To return to Appaloosa, Harris’ film has a parallel between its central characters similar to that of The Man Who Shot Liberty Valance. Just as Ransom Stoddard (James Stewart) is a representative of the law (read: civilisation), so is Tom Doniphon (John Wayne) a force of savagery, ostensibly taming the wilderness but therefore a manifestation of it. Doniphon acquiesces his position of authority in the town of Shinbone to Stoddard, knowing that it is time for civilisation. Similarly, Everett performs the act of savagery that disqualifies him from civilisation, necessitating his departure from Appaloosa (Viggo Mortenson choosing exile? Where have I seen that before?).
Throughout the film, Everett is presented as less intimately involved with civilisation. He follows Virgil’s lead, allowing the other man to determine their involvement with the establishment of Appaloosa. He lives in the town’s hotel, while Virgil takes the house under construction with Ali. The fact that the house is under construction is highly significant – Virgil is literally building a new life, in his position as marshal, with Ali, and in their home. Like Ransom Stoddard, he has built his place within society. It is also Everett who rides out to meet the Apaches and present them with a horse, ending their hostilities. Any Western can easily invite charges of racism, but the Apaches in Appaloosa are not presented as wild savages, simply people operating under different systems of civilisation than white settlers. Everett’s easy interaction with them demonstrates less of an engagement with the law – while Virgil is very much committed to his job, returning Bragg to prison, Everett is more flexible and adaptable to their circumstances, which he demonstrates again when he calls out Bragg. As noted above, the depiction of violence in a Western is crucial, and I think should be brutal and unflinching, as the engagement with violence is central to the theme of wilderness VS civilisation.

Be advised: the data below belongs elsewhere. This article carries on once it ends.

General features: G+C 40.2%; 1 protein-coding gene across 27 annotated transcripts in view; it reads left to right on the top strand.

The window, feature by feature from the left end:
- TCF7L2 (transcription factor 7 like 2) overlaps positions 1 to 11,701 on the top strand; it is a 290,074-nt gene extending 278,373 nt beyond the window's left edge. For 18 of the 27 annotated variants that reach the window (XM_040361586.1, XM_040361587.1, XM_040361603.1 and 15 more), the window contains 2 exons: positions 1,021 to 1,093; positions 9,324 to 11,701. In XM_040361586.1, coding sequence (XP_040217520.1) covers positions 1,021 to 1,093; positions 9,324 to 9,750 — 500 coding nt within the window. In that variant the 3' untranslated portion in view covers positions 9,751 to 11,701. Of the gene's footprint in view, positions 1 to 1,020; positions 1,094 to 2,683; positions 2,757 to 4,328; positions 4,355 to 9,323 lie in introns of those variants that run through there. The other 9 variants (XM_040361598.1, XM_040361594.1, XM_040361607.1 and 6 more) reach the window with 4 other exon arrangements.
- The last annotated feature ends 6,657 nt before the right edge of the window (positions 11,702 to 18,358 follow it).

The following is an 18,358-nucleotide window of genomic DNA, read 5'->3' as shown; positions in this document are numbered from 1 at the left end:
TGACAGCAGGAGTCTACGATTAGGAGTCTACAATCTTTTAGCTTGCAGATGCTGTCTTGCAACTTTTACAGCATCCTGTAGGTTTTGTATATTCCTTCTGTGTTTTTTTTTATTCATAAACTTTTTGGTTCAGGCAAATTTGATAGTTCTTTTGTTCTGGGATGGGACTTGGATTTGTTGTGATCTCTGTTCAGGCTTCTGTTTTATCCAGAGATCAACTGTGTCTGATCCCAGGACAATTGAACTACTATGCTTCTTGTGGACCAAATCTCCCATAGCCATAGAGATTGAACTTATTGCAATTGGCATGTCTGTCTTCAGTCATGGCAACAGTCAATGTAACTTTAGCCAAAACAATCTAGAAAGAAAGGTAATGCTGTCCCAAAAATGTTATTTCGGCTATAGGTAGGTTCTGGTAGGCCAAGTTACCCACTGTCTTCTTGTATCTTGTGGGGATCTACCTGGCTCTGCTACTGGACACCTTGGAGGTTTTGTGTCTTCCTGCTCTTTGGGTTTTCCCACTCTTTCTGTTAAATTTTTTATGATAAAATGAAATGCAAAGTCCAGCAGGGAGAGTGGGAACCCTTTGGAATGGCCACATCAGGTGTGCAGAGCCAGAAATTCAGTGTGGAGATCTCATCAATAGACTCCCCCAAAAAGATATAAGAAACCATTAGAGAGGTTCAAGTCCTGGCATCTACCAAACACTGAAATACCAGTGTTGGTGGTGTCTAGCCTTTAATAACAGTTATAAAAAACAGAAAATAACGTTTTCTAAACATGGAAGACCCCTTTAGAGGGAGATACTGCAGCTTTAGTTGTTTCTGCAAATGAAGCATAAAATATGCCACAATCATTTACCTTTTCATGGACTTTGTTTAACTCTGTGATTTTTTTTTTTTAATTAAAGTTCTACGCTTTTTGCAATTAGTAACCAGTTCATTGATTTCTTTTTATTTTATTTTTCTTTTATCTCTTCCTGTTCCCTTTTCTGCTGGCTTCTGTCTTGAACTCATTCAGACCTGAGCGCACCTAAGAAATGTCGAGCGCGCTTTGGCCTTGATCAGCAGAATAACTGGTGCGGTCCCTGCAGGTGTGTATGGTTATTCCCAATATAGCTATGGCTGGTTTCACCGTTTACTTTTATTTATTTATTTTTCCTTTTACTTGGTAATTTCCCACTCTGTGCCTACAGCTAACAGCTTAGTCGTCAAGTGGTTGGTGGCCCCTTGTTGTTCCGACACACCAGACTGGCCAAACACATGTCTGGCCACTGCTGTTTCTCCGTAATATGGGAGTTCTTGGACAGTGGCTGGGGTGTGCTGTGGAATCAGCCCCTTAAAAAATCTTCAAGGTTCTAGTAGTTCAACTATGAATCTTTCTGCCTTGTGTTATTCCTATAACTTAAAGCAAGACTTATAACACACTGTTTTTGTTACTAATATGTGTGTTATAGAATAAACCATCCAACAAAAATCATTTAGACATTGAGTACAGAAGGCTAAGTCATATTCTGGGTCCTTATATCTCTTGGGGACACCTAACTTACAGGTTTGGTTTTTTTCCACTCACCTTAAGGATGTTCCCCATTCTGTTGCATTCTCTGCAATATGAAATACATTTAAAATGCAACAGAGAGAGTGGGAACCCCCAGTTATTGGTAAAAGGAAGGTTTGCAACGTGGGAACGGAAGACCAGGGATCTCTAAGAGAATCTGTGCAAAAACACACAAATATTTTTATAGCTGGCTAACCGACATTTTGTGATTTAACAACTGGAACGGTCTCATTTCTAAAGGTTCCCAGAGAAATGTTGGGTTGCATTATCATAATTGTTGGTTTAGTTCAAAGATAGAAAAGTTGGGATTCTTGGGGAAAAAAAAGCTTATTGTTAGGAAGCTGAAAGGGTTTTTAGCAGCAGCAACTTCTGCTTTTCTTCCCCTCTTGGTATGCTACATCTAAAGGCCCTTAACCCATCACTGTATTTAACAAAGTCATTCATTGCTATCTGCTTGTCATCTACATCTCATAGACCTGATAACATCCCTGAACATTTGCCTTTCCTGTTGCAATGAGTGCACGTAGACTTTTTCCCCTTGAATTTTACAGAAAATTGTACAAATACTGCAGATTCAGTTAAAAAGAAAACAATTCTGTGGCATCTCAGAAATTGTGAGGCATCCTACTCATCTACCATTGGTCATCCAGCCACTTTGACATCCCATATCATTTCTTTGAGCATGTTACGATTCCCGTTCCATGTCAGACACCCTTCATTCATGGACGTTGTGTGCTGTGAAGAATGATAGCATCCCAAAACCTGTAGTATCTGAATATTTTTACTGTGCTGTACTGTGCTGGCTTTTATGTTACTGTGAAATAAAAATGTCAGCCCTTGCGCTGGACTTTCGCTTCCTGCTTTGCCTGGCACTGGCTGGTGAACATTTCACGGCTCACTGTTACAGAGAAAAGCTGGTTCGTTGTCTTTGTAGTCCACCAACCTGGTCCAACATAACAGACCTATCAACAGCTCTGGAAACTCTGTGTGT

Like Tom Doniphon, Everett reaches a point at which he no longer belongs in civilisation (or is it the other way around?). Unlike the earlier film though, it is love of a friend rather than love of a woman that motivates Everett. In a very real sense, he loves Virgil and wants him to be happy, so he sacrifices his own place within the town so that he can let Virgil go. The two men represent a force for civilisation in a wild, savage environment, but it is Virgil who ultimately accepts a role within civilisation. For Everett, the place is still out there, a place on his own without his partner, who will now share his life with Ali. As for Everett, and “for the unforeseeable, well, it was out there waiting for me”. Civilisation or wilderness, it seems, will always be available for the Western protagonist.